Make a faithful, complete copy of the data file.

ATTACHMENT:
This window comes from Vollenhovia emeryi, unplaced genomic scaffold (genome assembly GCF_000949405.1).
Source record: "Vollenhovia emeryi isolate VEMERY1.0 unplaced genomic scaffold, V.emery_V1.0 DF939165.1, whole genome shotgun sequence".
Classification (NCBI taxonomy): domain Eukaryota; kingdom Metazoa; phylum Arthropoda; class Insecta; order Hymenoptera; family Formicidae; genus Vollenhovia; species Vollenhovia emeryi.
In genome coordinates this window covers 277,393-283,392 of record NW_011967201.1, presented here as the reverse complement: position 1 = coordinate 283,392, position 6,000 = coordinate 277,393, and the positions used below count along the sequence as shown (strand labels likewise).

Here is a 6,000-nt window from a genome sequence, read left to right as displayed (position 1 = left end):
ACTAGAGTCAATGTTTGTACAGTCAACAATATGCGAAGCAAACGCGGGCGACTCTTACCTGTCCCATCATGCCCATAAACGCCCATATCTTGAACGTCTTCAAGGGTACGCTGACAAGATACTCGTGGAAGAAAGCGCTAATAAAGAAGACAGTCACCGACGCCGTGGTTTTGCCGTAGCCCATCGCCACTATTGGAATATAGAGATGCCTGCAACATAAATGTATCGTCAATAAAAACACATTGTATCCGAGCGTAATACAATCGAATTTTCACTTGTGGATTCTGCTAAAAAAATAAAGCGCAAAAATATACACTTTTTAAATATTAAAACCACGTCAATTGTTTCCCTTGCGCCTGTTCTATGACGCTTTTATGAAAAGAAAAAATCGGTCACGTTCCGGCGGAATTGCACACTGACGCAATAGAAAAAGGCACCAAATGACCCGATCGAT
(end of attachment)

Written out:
This window comes from Vollenhovia emeryi, unplaced genomic scaffold (genome assembly GCF_000949405.1).
Source record: "Vollenhovia emeryi isolate VEMERY1.0 unplaced genomic scaffold, V.emery_V1.0 DF939165.1, whole genome shotgun sequence".
Classification (NCBI taxonomy): domain Eukaryota; kingdom Metazoa; phylum Arthropoda; class Insecta; order Hymenoptera; family Formicidae; genus Vollenhovia; species Vollenhovia emeryi.
In genome coordinates this window covers 277,393-283,392 of record NW_011967201.1, presented here as the reverse complement: position 1 = coordinate 283,392, position 6,000 = coordinate 277,393, and the positions used below count along the sequence as shown (strand labels likewise).

Here is a 6,000-nt window from a genome sequence, read left to right as displayed (position 1 = left end):
ACTAGAGTCAATGTTTGTACAGTCAACAATATGCGAAGCAAACGCGGGCGACTCTTACCTGTCCCATCATGCCCATAAACGCCCATATCTTGAACGTCTTCAAGGGTACGCTGACAAGATACTCGTGGAAGAAAGCGCTAATAAAGAAGACAGTCACCGACGCCGTGGTTTTGCCGTAGCCCATCGCCACTATTGGAATATAGAGATGCCTGCAACATAAATGTATCGTCAATAAAAACACATTGTATCCGAGCGTAATACAATCGAATTTTCACTTGTGGATTCTGCTAAAAAAATAAAGCGCAAAAATATACACTTTTTAAATATTAAAACCACGTCAATTGTTTCCCTTGCGCCTGTTCTATGACGCTTTTATGAAAAGAAAAAATCGGTCACGTTCCGGCGGAATTGCACACTGACGCAATAGAAAAAGGCACCAAATGACCCGATCGAT